TIGRS – The Independent Game Rating System

With TIGRS you can rate your game for free and let your players know what kind of content they are expected to see in your game

ESRB has been the industry standard for rating video game entertainment products. You can see below example images that ESRB uses. Their main intention is to help customers to know is the content is suitable for everybody or perhaps only for adult people. TIGRS is giving an alternative way for indie games to rate themselves.

TIGRS is different from ESRB in 2 major ways. First of all: it’s free. ESRB ratings cost a too big pile of money for casual games to get a rating, with TIGRS everybody can get their game rated. Secondly: it’s rated by developers.

Extremely easy and fast to use

Developers and publishers can use the extremely simple TIGRS generator to create a suitable rating for their game. The rating is fully customizable between “family, teen and adult” and takes care several kinds of elements like “drugs, alcohol, profanity” and so on. You may test the system and then simply use the generated HTML code to show the rating at the game page. I just created a rating for my Highpiled game, and it didn’t take many seconds to complete it.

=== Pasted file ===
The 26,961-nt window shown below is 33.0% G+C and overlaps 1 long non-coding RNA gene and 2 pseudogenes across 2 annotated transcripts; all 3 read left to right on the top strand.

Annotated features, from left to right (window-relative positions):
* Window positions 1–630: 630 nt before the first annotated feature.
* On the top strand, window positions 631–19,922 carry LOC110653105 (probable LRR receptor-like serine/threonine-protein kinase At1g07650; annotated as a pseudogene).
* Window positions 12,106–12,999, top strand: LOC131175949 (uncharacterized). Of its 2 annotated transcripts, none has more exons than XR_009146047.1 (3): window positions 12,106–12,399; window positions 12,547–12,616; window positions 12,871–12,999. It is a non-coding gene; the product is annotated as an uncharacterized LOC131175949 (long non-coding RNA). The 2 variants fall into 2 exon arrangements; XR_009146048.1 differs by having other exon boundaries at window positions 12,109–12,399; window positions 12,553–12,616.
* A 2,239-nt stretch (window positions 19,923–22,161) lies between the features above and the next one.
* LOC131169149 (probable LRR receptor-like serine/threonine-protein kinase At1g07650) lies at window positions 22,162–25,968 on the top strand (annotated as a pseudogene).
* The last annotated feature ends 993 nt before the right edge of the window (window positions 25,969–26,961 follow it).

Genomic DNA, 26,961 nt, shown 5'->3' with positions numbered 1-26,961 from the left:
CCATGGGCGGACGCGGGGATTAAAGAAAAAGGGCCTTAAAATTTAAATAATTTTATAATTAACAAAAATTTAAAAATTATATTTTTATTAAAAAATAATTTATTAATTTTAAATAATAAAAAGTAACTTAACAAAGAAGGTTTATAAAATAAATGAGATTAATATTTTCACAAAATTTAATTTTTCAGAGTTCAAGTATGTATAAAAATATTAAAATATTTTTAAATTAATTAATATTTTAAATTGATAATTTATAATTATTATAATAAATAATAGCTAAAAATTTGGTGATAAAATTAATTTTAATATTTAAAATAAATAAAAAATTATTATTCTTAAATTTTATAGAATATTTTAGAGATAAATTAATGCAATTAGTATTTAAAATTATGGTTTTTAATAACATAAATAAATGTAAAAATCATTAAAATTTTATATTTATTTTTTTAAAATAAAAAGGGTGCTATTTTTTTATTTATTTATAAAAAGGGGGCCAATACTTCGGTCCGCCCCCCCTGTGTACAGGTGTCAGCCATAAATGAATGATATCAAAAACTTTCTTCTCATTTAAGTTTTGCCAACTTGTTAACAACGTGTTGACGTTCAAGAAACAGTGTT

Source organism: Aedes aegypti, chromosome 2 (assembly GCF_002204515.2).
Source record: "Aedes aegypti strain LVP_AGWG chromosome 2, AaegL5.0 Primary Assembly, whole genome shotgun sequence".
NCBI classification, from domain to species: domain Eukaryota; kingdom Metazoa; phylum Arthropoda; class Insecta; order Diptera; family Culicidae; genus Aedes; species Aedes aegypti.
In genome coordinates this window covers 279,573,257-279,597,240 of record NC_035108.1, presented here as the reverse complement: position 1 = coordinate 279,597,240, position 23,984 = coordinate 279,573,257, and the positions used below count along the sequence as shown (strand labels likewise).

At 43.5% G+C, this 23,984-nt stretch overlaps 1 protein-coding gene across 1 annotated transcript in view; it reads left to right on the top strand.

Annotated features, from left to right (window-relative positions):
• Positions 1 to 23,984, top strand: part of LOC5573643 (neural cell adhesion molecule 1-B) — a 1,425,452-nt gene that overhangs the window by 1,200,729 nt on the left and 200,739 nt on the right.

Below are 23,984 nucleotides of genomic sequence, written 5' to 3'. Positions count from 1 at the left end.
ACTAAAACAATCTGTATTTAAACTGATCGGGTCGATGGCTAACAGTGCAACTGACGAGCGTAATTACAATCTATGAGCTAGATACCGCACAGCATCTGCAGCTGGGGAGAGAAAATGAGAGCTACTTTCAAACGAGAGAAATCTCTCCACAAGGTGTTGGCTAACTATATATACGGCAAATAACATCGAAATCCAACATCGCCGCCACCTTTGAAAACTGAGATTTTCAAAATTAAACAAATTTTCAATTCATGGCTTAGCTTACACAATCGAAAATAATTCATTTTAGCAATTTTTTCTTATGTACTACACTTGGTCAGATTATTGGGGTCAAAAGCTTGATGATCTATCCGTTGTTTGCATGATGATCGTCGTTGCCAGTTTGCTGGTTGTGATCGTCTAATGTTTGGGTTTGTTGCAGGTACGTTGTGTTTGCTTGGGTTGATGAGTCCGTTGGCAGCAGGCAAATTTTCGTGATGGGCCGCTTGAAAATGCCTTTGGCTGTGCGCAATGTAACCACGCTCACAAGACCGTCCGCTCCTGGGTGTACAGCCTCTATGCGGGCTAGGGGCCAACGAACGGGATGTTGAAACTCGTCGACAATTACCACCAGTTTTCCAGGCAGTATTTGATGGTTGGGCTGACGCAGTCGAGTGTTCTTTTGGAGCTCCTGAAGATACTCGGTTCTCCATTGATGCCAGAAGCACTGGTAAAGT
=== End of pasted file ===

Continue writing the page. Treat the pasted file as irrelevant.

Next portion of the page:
Something to consider

Naturally there’s always the problem of misuse, since everybody can give their game the kind of rating they want. TIGRS website has an email address where players can report abuse so I suppose they can quite easily ban developers if they don’t use the system properly. The other problem with this system I see is that who is going to pay for the costs? At the moment TIGRS is said to remain free forever but with Internet, there’s always somebody who has to pay the costs. What if suddenly there’s million games rated with this system – who pays the increased bandwidth (since the rating image is fetched from the server) for example?

Bottom line – try it

While I see some tiny problems, that’s no excuse not to use the system. I think the author said the whole point of the system quite well:

By appealing to the good nature of people, I hope that TIGRS can facilitate a change among free and low-cost downloadable games developers and publishers by alerting their audiences of both positive and negative content contained within their games. TIGRS is by no means necessary, but it’s important that we show initiative and responsibility within our community if we want to be taken seriously.

Thumbs up for Daniel.

Anyone interested, check out TIGRS.org.

Juuso Hietalahti


  1. > The other problem with this system I see is that who is going to pay for the costs?

    IGDA, CGA?

  2. That’s a very cool service. I can see myself using it.

    It’s interesting that something like 90% of games are exempt from age restrictions because the violence is not graphic enough, but with the next-gen consoles and more powerful PCs, that would doubtless change with very much more realistic graphics.

    Still, this TIGRS service sounds really good.

    Thanks for suggesting it.

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